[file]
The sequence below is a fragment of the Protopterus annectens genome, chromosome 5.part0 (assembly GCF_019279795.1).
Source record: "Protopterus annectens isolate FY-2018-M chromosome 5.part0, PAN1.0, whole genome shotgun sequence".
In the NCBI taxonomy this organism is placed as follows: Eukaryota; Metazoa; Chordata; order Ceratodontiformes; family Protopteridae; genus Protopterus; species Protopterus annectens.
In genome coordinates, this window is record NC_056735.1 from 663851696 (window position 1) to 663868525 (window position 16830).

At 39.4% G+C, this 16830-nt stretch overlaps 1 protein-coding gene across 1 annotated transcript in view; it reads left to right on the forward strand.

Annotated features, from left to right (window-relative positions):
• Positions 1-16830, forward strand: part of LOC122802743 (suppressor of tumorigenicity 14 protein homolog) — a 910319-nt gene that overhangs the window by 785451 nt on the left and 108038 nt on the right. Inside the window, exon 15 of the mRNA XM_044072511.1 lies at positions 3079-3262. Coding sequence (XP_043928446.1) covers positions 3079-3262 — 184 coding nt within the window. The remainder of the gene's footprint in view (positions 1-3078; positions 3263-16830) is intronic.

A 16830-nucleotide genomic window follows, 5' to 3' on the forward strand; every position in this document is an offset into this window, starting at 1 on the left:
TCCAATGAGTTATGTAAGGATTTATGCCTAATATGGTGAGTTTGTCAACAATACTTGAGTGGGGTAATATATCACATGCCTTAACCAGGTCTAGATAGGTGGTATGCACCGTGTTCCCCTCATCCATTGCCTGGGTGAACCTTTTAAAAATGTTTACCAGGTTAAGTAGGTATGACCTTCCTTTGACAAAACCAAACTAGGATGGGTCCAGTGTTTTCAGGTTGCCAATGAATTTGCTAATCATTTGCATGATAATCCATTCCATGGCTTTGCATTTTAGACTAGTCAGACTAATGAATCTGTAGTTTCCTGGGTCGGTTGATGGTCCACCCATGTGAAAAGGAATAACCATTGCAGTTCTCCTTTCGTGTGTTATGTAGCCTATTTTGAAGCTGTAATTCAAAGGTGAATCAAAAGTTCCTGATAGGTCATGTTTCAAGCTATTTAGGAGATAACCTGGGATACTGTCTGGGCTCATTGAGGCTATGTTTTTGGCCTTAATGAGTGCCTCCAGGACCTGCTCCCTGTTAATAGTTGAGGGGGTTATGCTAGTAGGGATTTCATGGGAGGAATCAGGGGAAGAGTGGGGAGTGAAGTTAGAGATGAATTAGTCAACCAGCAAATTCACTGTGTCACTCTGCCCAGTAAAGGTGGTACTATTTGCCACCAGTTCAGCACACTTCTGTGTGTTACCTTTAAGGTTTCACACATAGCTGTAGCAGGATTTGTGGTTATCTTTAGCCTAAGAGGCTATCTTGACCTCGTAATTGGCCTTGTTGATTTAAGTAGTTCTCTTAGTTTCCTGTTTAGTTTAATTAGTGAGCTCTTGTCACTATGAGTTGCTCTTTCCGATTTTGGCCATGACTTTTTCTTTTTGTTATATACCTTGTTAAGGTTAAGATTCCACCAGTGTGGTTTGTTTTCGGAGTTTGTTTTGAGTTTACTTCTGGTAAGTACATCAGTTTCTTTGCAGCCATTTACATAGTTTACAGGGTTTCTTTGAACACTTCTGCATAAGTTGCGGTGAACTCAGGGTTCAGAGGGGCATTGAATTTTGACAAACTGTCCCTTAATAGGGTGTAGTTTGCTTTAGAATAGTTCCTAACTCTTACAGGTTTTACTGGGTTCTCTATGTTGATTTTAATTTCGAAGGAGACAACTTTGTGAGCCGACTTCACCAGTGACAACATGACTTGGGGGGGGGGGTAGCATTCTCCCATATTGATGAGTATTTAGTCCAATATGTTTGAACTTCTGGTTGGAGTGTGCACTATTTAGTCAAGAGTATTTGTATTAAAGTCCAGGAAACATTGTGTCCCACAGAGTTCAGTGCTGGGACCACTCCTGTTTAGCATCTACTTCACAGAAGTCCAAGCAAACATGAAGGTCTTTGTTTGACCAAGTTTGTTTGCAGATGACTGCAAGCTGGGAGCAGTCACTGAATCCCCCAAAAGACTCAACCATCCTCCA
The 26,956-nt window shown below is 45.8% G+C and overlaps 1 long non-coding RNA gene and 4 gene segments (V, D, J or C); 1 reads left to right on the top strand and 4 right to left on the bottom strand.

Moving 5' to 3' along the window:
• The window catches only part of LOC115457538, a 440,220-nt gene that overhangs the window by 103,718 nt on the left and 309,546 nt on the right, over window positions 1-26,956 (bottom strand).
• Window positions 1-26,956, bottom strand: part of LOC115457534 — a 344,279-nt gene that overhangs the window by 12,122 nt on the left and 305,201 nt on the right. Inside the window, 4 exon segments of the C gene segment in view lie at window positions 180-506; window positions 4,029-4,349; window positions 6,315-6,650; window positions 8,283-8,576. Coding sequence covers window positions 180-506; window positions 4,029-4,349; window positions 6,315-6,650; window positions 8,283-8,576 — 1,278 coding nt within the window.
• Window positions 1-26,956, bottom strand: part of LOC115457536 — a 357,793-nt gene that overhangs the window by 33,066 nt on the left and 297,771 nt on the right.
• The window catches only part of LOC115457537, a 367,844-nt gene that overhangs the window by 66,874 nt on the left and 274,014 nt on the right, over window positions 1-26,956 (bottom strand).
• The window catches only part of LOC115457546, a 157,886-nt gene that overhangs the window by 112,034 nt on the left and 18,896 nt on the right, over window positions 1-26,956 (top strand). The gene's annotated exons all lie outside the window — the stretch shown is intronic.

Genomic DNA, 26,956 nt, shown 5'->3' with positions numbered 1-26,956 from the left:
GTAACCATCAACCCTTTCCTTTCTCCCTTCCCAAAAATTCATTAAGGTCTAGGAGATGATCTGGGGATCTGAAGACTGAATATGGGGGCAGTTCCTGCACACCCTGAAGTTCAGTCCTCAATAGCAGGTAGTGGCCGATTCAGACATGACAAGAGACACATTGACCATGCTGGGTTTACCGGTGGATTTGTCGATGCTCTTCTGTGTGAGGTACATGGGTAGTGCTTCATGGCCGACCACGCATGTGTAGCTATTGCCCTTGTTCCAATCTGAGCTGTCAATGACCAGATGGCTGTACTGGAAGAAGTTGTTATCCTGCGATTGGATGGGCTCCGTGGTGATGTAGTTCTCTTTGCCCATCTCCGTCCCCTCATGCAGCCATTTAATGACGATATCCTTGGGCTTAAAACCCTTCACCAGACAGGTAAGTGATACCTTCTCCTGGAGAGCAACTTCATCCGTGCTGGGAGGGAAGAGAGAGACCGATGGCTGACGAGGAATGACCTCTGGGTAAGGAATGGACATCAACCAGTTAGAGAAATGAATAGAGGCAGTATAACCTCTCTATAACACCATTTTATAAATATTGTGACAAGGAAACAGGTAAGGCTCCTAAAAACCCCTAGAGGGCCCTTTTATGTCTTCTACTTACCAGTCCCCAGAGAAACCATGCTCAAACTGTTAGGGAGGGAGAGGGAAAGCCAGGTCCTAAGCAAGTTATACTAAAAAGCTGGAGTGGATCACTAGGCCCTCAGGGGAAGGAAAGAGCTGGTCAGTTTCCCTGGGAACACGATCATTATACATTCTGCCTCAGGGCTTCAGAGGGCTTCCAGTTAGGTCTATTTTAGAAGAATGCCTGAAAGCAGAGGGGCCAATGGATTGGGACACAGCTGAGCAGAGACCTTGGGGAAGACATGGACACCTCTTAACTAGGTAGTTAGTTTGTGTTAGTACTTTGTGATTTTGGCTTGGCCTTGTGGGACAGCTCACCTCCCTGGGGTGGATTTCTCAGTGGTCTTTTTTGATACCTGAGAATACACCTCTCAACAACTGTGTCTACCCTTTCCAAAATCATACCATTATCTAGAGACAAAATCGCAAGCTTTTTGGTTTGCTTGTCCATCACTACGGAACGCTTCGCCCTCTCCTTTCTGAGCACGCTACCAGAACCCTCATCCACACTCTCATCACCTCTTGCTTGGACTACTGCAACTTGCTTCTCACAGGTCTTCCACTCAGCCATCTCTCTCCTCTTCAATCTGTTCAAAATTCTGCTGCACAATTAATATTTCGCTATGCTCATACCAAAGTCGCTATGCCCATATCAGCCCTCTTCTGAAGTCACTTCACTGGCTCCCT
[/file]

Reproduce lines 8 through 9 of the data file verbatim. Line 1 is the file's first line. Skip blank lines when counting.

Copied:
A 16830-nucleotide genomic window follows, 5' to 3' on the forward strand; every position in this document is an offset into this window, starting at 1 on the left:
TCCAATGAGTTATGTAAGGATTTATGCCTAATATGGTGAGTTTGTCAACAATACTTGAGTGGGGTAATATATCACATGCCTTAACCAGGTCTAGATAGGTGGTATGCACCGTGTTCCCCTCATCCATTGCCTGGGTGAACCTTTTAAAAATGTTTACCAGGTTAAGTAGGTATGACCTTCCTTTGACAAAACCAAACTAGGATGGGTCCAGTGTTTTCAGGTTGCCAATGAATTTGCTAATCATTTGCATGATAATCCATTCCATGGCTTTGCATTTTAGACTAGTCAGACTAATGAATCTGTAGTTTCCTGGGTCGGTTGATGGTCCACCCATGTGAAAAGGAATAACCATTGCAGTTCTCCTTTCGTGTGTTATGTAGCCTATTTTGAAGCTGTAATTCAAAGGTGAATCAAAAGTTCCTGATAGGTCATGTTTCAAGCTATTTAGGAGATAACCTGGGATACTGTCTGGGCTCATTGAGGCTATGTTTTTGGCCTTAATGAGTGCCTCCAGGACCTGCTCCCTGTTAATAGTTGAGGGGGTTATGCTAGTAGGGATTTCATGGGAGGAATCAGGGGAAGAGTGGGGAGTGAAGTTAGAGATGAATTAGTCAACCAGCAAATTCACTGTGTCACTCTGCCCAGTAAAGGTGGTACTATTTGCCACCAGTTCAGCACACTTCTGTGTGTTACCTTTAAGGTTTCACACATAGCTGTAGCAGGATTTGTGGTTATCTTTAGCCTAAGAGGCTATCTTGACCTCGTAATTGGCCTTGTTGATTTAAGTAGTTCTCTTAGTTTCCTGTTTAGTTTAATTAGTGAGCTCTTGTCACTATGAGTTGCTCTTTCCGATTTTGGCCATGACTTTTTCTTTTTGTTATATACCTTGTTAAGGTTAAGATTCCACCAGTGTGGTTTGTTTTCGGAGTTTGTTTTGAGTTTACTTCTGGTAAGTACATCAGTTTCTTTGCAGCCATTTACATAGTTTACAGGGTTTCTTTGAACACTTCTGCATAAGTTGCGGTGAACTCAGGGTTCAGAGGGGCATTGAATTTTGACAAACTGTCCCTTAATAGGGTGTAGTTTGCTTTAGAATAGTTCCTAACTCTTACAGGTTTTACTGGGTTCTCTATGTTGATTTTAATTTCGAAGGAGACAACTTTGTGAGCCGACTTCACCAGTGACAACATGACTTGGGGGGGGGGGTAGCATTCTCCCATATTGATGAGTATTTAGTCCAATATGTTTGAACTTCTGGTTGGAGTGTGCACTATTTAGTCAAGAGTATTTGTATTAAAGTCCAGGAAACATTGTGTCCCACAGAGTTCAGTGCTGGGACCACTCCTGTTTAGCATCTACTTCACAGAAGTCCAAGCAAACATGAAGGTCTTTGTTTGACCAAGTTTGTTTGCAGATGACTGCAAGCTGGGAGCAGTCACTGAATCCCCCAAAAGACTCAACCATCCTCCA